Building powerful machine learning models capable of accurately predicting customer behavior takes a lot of data. Unfortunately, as a data scientist, there’s a good chance that you don’t have enough internal data to build the best models and deliver the insights your management team is looking for. As a result, you’re probably relying on second- and third-party data (or even data from other parts of the business) to augment what you’ve got. And while that may be standard procedure for many, the reality is that it comes with some pretty significant drawbacks. Afterall, working with different data sets is really hard.
In this post, we’ll look at some of the pain points you’re likely experiencing every time you try to prepare second- and third-party data for your machine learning models. We’ll then explain why using Signals can help you avoid those challenges while also increasing your models’ predictive power.
The data prep dilemma
Whenever you work with second- or third-party data, there are some important considerations that you have to keep in mind while you’re prepping it that can hinder your success. This includes issues like:
- Low match rates. Any consumer data you acquire will only help boost the effectiveness of your machine learning models if it specifically pertains to your customers and the data that you already have about them in the dataset you use to train your model. If there’s little crossover between the dataset you’ve used to train your model and a dataset you’ve acquired, your model won’t improve in any meaningful way. Unfortunately, this isn’t something that you can ascertain until you’ve actually got the external data in hand.
- Too much data aggregation. To help preserve consumer privacy, data is often aggregated at some macro level, such as by postal code. The problem with this is that it creates average values that reduce the variability within the data, thus rendering the data less useful overall.
- Too many dimensions. Consumer datasets often include vast numbers of features about each customer, most of which aren’t particularly relevant when it comes to improving your model’s predictive power. That means you’ve got to take the time to reduce the number of dimensions in any data you acquire, cutting out any irrelevant information before building the data into your model.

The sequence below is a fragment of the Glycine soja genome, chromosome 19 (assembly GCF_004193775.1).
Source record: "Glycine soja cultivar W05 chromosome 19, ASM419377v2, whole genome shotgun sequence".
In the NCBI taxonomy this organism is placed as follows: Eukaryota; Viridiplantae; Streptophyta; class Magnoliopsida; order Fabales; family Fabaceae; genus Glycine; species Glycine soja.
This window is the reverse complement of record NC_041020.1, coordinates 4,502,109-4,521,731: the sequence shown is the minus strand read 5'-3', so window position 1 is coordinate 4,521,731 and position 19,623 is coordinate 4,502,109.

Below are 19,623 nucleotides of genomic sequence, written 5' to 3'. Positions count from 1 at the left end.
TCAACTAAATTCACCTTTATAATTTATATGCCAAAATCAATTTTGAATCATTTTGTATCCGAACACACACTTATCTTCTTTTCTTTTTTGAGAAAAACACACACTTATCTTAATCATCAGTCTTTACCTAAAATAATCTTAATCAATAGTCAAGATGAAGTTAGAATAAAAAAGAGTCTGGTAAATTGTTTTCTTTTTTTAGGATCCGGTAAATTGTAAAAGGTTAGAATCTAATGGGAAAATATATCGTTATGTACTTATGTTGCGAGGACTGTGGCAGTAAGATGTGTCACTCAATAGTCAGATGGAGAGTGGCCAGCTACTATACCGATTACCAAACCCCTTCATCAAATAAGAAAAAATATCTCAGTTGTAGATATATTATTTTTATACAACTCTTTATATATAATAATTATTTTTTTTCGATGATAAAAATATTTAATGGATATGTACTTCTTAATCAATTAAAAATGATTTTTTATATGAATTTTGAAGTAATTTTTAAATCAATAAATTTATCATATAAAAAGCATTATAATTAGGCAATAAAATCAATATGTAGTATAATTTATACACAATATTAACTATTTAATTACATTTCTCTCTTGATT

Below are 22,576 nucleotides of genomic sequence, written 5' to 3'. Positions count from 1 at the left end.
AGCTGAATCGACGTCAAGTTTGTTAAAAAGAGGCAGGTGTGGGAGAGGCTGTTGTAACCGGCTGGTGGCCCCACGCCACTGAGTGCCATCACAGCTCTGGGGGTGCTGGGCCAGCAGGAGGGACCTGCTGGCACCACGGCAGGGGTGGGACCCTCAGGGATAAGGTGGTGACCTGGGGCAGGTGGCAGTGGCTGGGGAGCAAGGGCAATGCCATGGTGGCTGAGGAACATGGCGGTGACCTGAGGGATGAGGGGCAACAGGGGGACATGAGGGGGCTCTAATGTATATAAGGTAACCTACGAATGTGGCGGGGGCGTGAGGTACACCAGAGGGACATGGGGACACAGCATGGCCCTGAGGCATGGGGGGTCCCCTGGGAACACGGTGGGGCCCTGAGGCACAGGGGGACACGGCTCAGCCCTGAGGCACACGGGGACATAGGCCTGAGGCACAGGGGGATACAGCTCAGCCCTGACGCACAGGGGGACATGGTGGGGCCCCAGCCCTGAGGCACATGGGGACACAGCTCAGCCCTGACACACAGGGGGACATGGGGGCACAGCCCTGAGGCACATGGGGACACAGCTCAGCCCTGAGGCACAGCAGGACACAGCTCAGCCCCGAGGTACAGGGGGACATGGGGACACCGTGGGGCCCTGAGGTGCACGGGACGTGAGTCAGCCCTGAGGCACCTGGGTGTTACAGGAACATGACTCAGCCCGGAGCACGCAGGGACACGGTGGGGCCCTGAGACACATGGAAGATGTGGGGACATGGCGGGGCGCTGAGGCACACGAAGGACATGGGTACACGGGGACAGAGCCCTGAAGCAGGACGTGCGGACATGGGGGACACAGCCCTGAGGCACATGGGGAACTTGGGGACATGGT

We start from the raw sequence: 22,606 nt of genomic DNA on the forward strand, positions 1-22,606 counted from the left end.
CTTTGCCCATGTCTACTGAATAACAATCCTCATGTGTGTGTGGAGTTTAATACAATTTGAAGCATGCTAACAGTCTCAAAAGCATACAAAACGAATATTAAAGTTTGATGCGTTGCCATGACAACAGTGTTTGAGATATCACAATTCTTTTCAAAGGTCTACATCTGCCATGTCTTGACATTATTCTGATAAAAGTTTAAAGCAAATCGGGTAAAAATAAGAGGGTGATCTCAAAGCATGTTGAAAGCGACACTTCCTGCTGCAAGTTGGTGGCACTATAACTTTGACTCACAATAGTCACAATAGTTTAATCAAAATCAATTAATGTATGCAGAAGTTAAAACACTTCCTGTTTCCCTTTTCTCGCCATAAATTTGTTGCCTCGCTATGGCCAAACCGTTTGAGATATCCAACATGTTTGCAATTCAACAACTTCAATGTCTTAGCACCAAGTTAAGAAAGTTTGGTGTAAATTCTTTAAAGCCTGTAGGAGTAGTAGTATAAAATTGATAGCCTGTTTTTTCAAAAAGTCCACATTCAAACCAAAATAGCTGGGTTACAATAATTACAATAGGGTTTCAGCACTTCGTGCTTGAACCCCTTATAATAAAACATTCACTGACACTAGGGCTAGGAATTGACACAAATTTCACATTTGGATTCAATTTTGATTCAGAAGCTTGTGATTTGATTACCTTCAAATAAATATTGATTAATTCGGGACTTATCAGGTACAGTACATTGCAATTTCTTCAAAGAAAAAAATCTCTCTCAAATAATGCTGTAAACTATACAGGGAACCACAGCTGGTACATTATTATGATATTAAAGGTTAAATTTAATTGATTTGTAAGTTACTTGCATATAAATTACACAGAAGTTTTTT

- Joining datasets is time consuming. Unless all of the data you’re working with is at the exact same level of granularity, joining disparate data sets can be tedious and time-consuming. Often it can take days, if not weeks, of painstaking work to join everything together.
Ultimately, because of challenges like these, you inevitably wind up spending far more time prepping your data than actually building the best machine learning models possible.
That’s problematic for a number of reasons. For example, it means that despite having spent a lot of money on costly datasets, it’s going to take a long time for your models to improve and start delivering value. Not only that, having less time to optimize your model is another blow to model performance. And then there’s the fact that you’re stuck doing a lot of grunt data prep work that’s tedious and isn’t exactly going to keep you and your team excited and engaged in your job.
Signals offer a solution
The good news is that there’s a much better alternative to using second- and third-party data in the way that you’re used to. Here at integrate.ai we’re creating what we call Signals, which are much easier to work with. Fit for purpose and machine learning-ready, Signals are rich, machine-learning derived insights about consumers’ needs that are generated from real consumer behavior.
Not only can Signals be appended as additional features to your existing training and test sets with a simple join, when you use them, you only receive Signals that are relevant to the model you’re working on, which helps boost model performance. As a result, you’ll see a much faster increase in model performance (often in days, instead of weeks). Not only that, you and your colleagues will be a lot happier since you’ll have more time to do the work you enjoy doing like algorithm selection and model tuning, rather than just manipulating data. Best of all, when you’re able to quickly improve model performance and increase predictive power, it leads to better business outcomes faster, which in turn leads to happy stakeholders across the organization.